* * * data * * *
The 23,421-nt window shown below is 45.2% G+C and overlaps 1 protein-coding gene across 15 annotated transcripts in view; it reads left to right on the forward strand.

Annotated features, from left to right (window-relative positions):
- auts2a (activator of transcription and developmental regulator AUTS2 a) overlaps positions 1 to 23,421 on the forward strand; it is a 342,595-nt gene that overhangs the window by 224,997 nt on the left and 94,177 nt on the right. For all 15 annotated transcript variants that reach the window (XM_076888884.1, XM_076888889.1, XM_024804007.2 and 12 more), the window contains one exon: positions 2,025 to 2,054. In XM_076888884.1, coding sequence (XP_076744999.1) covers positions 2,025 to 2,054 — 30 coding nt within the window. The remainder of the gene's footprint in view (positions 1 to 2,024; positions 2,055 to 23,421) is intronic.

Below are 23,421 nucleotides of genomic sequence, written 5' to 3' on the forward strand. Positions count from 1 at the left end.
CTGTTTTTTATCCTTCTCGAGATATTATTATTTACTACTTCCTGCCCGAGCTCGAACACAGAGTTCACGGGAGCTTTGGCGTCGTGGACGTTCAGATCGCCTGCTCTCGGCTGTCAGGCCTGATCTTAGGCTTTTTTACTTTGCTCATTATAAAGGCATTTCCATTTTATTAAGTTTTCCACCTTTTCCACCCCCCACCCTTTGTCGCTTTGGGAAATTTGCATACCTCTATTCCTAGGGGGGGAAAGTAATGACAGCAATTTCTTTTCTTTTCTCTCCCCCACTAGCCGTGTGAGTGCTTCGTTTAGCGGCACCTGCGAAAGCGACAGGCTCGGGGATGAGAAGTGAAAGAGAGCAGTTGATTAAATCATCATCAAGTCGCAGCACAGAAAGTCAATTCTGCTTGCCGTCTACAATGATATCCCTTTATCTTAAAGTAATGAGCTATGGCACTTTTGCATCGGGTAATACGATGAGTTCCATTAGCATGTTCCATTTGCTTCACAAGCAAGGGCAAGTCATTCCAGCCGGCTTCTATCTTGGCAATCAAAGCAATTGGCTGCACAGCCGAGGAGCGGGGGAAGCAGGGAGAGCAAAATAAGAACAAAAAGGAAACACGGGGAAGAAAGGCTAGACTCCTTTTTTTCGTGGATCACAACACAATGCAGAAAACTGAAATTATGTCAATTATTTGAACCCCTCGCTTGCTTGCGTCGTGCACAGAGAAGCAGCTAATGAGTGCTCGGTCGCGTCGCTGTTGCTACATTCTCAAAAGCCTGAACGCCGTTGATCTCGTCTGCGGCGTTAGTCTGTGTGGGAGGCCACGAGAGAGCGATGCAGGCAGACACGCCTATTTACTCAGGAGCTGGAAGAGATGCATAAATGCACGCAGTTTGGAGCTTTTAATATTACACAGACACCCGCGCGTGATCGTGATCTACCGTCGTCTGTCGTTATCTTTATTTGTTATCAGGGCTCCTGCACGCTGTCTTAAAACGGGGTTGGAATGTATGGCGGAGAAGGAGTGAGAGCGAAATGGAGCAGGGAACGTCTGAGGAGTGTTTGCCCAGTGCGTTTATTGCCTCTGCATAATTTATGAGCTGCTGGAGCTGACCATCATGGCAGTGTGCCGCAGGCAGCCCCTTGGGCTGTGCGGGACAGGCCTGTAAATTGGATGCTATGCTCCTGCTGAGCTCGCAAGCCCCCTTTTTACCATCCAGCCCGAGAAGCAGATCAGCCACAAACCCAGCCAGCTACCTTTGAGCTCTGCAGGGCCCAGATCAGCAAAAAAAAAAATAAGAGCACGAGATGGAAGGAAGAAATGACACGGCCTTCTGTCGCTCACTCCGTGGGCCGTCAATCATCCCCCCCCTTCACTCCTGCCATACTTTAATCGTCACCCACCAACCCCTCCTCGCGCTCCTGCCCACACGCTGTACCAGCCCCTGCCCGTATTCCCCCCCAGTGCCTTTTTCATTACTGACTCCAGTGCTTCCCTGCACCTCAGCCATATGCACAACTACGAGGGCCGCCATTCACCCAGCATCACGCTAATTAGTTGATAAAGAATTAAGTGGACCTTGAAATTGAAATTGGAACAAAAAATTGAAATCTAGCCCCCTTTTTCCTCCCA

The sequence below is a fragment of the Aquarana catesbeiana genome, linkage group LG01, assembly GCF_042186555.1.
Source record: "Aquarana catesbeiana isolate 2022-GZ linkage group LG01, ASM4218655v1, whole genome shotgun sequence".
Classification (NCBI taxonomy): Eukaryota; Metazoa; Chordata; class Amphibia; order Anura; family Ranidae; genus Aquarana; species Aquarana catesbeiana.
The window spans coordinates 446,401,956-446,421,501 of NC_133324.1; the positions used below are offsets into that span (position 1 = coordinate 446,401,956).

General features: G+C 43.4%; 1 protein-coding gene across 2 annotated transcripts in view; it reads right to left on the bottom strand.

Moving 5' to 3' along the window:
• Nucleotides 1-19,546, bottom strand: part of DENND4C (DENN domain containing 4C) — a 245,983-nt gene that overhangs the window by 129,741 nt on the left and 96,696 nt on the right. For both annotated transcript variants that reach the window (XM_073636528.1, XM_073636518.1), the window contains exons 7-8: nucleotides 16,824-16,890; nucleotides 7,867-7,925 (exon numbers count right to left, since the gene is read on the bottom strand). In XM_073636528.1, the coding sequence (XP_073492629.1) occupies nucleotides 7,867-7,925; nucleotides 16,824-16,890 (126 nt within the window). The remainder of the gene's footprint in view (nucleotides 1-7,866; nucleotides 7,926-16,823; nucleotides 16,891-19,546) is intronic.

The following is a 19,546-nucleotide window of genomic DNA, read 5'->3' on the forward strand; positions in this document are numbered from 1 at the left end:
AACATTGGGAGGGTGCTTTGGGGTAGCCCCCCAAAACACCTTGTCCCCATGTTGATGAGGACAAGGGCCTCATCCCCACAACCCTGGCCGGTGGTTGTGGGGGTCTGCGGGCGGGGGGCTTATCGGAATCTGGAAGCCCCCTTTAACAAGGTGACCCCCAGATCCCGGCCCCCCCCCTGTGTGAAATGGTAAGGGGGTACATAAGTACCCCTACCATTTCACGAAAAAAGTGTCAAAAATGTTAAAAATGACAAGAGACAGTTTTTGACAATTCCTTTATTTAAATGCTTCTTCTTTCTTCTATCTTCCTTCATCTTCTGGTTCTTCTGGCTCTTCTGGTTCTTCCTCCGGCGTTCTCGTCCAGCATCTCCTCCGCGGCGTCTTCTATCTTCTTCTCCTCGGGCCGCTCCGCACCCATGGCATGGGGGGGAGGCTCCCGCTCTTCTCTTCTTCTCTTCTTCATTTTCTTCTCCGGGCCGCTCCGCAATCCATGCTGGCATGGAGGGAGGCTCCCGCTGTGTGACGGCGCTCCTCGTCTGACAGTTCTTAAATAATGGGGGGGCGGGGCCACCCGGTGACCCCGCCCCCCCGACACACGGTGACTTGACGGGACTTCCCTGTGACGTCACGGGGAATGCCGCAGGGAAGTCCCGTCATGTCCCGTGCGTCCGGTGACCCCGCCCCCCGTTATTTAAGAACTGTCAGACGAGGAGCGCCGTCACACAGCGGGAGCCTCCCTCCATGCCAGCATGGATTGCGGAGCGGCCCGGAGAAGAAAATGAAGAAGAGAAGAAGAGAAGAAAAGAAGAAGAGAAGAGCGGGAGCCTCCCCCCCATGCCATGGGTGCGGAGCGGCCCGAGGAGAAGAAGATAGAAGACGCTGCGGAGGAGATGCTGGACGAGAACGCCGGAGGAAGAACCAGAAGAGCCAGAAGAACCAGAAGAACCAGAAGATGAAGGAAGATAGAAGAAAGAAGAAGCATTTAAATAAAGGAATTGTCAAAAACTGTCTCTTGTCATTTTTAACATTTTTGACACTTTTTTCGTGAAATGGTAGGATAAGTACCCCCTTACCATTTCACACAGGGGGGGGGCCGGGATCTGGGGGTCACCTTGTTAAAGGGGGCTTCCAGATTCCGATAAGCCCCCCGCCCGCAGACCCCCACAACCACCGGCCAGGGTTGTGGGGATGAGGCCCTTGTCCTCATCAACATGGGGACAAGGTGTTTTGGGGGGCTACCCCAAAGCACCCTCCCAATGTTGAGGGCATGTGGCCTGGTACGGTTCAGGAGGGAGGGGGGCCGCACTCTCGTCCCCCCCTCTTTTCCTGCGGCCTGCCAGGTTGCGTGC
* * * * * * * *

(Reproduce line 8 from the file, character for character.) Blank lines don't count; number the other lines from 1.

Classification (NCBI taxonomy): Eukaryota; Metazoa; Chordata; class Amphibia; order Anura; family Ranidae; genus Aquarana; species Aquarana catesbeiana.